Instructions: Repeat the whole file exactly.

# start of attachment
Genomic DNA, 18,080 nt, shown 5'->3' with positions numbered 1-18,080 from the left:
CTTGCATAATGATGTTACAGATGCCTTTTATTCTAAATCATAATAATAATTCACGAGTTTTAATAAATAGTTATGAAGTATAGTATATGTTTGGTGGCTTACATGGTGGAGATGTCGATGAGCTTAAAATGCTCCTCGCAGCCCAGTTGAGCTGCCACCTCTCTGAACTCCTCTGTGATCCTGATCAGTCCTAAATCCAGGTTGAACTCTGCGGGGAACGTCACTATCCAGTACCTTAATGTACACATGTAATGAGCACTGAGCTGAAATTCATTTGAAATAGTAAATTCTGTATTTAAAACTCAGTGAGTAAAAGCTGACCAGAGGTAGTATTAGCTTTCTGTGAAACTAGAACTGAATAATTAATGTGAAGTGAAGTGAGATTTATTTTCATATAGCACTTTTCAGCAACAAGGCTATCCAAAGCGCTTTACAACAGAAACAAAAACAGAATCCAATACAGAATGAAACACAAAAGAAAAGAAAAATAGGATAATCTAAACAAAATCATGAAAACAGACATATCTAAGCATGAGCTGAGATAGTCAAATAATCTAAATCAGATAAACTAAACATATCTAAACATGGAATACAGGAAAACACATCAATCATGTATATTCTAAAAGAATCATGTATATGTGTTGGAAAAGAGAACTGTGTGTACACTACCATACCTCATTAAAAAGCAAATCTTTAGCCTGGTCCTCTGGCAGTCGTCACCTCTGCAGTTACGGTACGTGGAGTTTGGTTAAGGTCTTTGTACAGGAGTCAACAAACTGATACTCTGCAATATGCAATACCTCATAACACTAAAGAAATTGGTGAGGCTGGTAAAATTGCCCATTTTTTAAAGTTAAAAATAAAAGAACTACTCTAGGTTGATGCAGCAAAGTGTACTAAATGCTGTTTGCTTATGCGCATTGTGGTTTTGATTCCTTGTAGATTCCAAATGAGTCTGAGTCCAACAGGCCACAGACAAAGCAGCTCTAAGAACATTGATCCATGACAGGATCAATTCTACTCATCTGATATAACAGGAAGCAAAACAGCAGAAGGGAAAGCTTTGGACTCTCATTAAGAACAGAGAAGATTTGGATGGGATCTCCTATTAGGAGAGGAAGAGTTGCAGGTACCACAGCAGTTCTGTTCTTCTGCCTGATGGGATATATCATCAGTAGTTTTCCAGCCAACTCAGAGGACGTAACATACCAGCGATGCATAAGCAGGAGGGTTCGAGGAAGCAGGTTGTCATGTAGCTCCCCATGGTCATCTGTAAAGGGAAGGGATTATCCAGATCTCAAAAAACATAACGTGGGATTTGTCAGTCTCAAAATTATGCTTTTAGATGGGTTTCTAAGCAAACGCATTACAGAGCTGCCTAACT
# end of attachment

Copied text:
Genomic DNA, 18,080 nt, shown 5'->3' with positions numbered 1-18,080 from the left:
CTTGCATAATGATGTTACAGATGCCTTTTATTCTAAATCATAATAATAATTCACGAGTTTTAATAAATAGTTATGAAGTATAGTATATGTTTGGTGGCTTACATGGTGGAGATGTCGATGAGCTTAAAATGCTCCTCGCAGCCCAGTTGAGCTGCCACCTCTCTGAACTCCTCTGTGATCCTGATCAGTCCTAAATCCAGGTTGAACTCTGCGGGGAACGTCACTATCCAGTACCTTAATGTACACATGTAATGAGCACTGAGCTGAAATTCATTTGAAATAGTAAATTCTGTATTTAAAACTCAGTGAGTAAAAGCTGACCAGAGGTAGTATTAGCTTTCTGTGAAACTAGAACTGAATAATTAATGTGAAGTGAAGTGAGATTTATTTTCATATAGCACTTTTCAGCAACAAGGCTATCCAAAGCGCTTTACAACAGAAACAAAAACAGAATCCAATACAGAATGAAACACAAAAGAAAAGAAAAATAGGATAATCTAAACAAAATCATGAAAACAGACATATCTAAGCATGAGCTGAGATAGTCAAATAATCTAAATCAGATAAACTAAACATATCTAAACATGGAATACAGGAAAACACATCAATCATGTATATTCTAAAAGAATCATGTATATGTGTTGGAAAAGAGAACTGTGTGTACACTACCATACCTCATTAAAAAGCAAATCTTTAGCCTGGTCCTCTGGCAGTCGTCACCTCTGCAGTTACGGTACGTGGAGTTTGGTTAAGGTCTTTGTACAGGAGTCAACAAACTGATACTCTGCAATATGCAATACCTCATAACACTAAAGAAATTGGTGAGGCTGGTAAAATTGCCCATTTTTTAAAGTTAAAAATAAAAGAACTACTCTAGGTTGATGCAGCAAAGTGTACTAAATGCTGTTTGCTTATGCGCATTGTGGTTTTGATTCCTTGTAGATTCCAAATGAGTCTGAGTCCAACAGGCCACAGACAAAGCAGCTCTAAGAACATTGATCCATGACAGGATCAATTCTACTCATCTGATATAACAGGAAGCAAAACAGCAGAAGGGAAAGCTTTGGACTCTCATTAAGAACAGAGAAGATTTGGATGGGATCTCCTATTAGGAGAGGAAGAGTTGCAGGTACCACAGCAGTTCTGTTCTTCTGCCTGATGGGATATATCATCAGTAGTTTTCCAGCCAACTCAGAGGACGTAACATACCAGCGATGCATAAGCAGGAGGGTTCGAGGAAGCAGGTTGTCATGTAGCTCCCCATGGTCATCTGTAAAGGGAAGGGATTATCCAGATCTCAAAAAACATAACGTGGGATTTGTCAGTCTCAAAATTATGCTTTTAGATGGGTTTCTAAGCAAACGCATTACAGAGCTGCCTAACT